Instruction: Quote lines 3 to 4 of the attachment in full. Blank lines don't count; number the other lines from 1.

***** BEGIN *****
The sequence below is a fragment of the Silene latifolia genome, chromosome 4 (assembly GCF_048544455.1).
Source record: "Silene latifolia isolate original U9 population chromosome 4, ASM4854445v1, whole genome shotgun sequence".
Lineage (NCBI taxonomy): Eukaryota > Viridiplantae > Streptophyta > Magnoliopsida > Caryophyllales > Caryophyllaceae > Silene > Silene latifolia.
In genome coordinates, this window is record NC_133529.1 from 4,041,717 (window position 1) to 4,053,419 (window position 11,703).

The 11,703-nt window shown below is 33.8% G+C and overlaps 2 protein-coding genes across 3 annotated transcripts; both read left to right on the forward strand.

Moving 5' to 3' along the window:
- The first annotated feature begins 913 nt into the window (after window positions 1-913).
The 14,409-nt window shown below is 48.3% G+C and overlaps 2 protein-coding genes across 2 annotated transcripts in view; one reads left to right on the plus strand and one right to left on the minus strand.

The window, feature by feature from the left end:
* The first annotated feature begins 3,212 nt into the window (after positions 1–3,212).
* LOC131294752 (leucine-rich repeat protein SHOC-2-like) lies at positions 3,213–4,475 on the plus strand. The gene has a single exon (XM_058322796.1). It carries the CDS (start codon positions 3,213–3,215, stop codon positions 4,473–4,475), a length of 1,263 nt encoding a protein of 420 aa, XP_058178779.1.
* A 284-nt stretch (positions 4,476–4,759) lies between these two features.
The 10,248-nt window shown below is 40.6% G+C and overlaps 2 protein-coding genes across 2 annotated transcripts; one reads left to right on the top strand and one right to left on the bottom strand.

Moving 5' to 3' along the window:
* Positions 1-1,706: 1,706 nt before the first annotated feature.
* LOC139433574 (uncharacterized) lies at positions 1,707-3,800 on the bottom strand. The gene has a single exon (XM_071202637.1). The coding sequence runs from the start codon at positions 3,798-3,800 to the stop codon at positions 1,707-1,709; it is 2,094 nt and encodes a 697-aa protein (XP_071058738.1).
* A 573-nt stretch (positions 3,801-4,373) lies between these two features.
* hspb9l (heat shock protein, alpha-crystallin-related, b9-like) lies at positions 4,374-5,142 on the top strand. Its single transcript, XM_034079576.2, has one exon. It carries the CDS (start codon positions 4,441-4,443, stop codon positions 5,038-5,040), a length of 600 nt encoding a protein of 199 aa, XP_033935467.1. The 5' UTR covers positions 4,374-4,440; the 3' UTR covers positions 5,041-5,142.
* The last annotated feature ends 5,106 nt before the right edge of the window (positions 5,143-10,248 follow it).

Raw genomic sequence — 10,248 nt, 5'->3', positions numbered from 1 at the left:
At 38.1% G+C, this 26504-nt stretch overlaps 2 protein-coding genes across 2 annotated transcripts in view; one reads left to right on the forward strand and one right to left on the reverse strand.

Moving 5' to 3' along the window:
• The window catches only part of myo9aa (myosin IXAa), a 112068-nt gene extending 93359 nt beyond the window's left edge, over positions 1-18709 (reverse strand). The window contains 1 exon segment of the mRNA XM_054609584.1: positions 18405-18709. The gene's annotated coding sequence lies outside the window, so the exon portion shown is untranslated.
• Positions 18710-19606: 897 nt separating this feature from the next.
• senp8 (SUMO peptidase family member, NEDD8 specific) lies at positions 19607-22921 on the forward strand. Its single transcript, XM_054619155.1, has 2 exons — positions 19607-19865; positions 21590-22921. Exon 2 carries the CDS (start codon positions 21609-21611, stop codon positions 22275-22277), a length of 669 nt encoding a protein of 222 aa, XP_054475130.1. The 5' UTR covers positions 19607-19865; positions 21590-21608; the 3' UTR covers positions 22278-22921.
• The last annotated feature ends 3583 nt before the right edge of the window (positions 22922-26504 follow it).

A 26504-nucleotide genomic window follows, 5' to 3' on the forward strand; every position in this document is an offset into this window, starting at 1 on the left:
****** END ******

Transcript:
Lineage (NCBI taxonomy): Eukaryota > Viridiplantae > Streptophyta > Magnoliopsida > Caryophyllales > Caryophyllaceae > Silene > Silene latifolia.
In genome coordinates, this window is record NC_133529.1 from 4,041,717 (window position 1) to 4,053,419 (window position 11,703).